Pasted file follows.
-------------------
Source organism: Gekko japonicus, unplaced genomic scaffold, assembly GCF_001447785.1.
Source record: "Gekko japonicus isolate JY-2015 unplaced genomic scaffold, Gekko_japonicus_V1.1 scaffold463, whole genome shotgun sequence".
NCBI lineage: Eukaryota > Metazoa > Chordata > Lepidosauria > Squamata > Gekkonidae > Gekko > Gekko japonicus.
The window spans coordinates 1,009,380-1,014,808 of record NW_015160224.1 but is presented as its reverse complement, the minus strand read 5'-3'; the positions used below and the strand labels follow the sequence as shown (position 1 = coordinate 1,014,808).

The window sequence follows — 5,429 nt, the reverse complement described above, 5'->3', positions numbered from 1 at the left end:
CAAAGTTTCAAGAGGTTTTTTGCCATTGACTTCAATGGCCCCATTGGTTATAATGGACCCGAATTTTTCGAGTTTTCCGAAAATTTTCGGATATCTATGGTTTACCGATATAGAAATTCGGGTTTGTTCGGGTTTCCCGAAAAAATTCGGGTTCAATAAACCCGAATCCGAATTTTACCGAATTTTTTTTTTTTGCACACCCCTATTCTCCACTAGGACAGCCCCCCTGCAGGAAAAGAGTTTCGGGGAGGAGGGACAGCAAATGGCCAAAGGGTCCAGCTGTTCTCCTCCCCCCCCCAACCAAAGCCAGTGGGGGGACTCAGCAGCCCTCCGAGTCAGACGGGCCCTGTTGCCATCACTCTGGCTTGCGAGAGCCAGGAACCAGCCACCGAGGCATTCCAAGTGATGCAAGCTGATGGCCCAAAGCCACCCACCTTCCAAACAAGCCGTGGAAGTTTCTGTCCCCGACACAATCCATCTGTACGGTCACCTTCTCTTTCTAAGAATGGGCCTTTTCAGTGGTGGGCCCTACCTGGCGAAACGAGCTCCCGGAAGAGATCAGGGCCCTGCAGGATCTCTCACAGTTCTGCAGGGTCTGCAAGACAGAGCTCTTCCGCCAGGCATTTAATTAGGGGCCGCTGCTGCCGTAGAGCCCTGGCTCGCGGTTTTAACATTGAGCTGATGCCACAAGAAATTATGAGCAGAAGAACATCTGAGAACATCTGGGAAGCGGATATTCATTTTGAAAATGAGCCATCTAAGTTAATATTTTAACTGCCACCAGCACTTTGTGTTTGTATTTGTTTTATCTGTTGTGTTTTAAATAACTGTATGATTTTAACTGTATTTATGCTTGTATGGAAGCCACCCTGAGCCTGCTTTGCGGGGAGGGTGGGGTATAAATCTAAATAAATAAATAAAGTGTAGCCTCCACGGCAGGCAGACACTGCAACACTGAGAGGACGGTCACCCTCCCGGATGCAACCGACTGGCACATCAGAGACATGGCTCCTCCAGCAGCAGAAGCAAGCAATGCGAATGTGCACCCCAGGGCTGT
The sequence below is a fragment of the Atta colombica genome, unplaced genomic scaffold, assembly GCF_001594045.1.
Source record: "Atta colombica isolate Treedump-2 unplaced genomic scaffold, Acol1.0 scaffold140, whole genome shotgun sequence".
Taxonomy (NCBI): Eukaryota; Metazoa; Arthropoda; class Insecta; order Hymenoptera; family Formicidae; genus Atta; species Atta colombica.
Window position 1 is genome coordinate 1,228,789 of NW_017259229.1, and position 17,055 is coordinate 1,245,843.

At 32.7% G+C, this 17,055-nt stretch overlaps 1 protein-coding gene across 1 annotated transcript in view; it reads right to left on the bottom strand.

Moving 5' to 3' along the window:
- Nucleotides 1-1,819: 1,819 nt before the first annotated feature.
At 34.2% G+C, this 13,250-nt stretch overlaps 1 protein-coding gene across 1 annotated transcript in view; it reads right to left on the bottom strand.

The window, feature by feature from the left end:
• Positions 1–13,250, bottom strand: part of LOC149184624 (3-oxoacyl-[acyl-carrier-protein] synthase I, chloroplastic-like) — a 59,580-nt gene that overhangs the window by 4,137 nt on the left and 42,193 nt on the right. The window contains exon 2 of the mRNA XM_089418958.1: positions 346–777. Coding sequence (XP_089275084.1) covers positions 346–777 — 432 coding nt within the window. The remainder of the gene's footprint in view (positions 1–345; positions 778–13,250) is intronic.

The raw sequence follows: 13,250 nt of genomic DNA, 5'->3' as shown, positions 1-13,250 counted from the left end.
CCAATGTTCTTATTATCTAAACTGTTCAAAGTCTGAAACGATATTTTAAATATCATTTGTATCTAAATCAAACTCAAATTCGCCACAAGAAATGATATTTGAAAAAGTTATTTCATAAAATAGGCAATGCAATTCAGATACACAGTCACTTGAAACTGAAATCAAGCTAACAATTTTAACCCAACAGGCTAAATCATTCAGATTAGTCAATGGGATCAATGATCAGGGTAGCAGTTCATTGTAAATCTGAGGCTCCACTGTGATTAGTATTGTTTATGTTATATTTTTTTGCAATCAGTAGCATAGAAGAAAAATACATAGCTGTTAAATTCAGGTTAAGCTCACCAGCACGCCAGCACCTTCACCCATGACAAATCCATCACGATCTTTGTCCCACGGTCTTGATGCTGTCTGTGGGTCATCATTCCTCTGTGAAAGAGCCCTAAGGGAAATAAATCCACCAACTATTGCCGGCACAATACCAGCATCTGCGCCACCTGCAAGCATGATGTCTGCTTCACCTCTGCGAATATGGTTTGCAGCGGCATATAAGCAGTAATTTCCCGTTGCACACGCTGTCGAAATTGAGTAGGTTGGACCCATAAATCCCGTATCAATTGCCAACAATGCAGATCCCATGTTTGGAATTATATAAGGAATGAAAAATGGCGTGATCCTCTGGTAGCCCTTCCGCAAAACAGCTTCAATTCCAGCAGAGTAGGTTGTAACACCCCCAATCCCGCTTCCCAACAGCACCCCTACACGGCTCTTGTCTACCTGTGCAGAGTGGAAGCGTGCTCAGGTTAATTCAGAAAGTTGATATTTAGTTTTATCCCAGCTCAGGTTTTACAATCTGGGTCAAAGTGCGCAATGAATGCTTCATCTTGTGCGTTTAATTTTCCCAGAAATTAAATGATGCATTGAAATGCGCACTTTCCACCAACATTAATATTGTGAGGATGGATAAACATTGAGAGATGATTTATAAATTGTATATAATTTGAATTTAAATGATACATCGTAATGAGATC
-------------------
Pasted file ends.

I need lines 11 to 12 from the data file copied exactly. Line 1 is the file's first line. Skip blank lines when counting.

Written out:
At 32.7% G+C, this 17,055-nt stretch overlaps 1 protein-coding gene across 1 annotated transcript in view; it reads right to left on the bottom strand.

Moving 5' to 3' along the window: